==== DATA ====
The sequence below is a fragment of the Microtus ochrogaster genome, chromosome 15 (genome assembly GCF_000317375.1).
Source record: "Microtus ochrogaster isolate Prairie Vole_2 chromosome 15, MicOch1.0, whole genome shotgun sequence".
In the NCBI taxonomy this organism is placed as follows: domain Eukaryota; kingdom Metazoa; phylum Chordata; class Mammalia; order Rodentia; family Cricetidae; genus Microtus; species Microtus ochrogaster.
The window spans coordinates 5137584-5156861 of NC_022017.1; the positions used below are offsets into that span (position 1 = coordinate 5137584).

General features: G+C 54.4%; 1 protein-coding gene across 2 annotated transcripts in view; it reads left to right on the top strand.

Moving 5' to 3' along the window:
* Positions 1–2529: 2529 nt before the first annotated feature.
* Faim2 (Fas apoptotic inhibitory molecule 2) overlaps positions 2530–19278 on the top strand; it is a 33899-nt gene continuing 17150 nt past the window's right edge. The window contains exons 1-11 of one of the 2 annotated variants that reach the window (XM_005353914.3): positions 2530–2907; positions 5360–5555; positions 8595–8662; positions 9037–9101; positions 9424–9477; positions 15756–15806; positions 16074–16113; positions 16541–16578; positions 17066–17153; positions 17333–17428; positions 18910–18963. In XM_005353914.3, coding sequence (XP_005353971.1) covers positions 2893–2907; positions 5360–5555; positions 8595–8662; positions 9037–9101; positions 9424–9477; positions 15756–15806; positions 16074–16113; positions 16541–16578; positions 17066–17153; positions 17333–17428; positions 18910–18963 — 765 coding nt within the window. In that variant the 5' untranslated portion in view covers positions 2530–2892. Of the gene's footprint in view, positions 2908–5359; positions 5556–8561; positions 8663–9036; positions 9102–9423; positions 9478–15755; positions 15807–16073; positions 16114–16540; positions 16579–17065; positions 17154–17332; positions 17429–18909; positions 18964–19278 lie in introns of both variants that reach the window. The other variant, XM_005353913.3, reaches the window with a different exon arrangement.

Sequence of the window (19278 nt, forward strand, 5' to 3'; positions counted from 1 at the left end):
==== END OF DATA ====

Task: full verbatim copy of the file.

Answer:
The sequence below is a fragment of the Microtus ochrogaster genome, chromosome 15 (genome assembly GCF_000317375.1).
Source record: "Microtus ochrogaster isolate Prairie Vole_2 chromosome 15, MicOch1.0, whole genome shotgun sequence".
In the NCBI taxonomy this organism is placed as follows: domain Eukaryota; kingdom Metazoa; phylum Chordata; class Mammalia; order Rodentia; family Cricetidae; genus Microtus; species Microtus ochrogaster.
The window spans coordinates 5137584-5156861 of NC_022017.1; the positions used below are offsets into that span (position 1 = coordinate 5137584).

General features: G+C 54.4%; 1 protein-coding gene across 2 annotated transcripts in view; it reads left to right on the top strand.

Moving 5' to 3' along the window:
* Positions 1–2529: 2529 nt before the first annotated feature.
* Faim2 (Fas apoptotic inhibitory molecule 2) overlaps positions 2530–19278 on the top strand; it is a 33899-nt gene continuing 17150 nt past the window's right edge. The window contains exons 1-11 of one of the 2 annotated variants that reach the window (XM_005353914.3): positions 2530–2907; positions 5360–5555; positions 8595–8662; positions 9037–9101; positions 9424–9477; positions 15756–15806; positions 16074–16113; positions 16541–16578; positions 17066–17153; positions 17333–17428; positions 18910–18963. In XM_005353914.3, coding sequence (XP_005353971.1) covers positions 2893–2907; positions 5360–5555; positions 8595–8662; positions 9037–9101; positions 9424–9477; positions 15756–15806; positions 16074–16113; positions 16541–16578; positions 17066–17153; positions 17333–17428; positions 18910–18963 — 765 coding nt within the window. In that variant the 5' untranslated portion in view covers positions 2530–2892. Of the gene's footprint in view, positions 2908–5359; positions 5556–8561; positions 8663–9036; positions 9102–9423; positions 9478–15755; positions 15807–16073; positions 16114–16540; positions 16579–17065; positions 17154–17332; positions 17429–18909; positions 18964–19278 lie in introns of both variants that reach the window. The other variant, XM_005353913.3, reaches the window with a different exon arrangement.

Sequence of the window (19278 nt, forward strand, 5' to 3'; positions counted from 1 at the left end):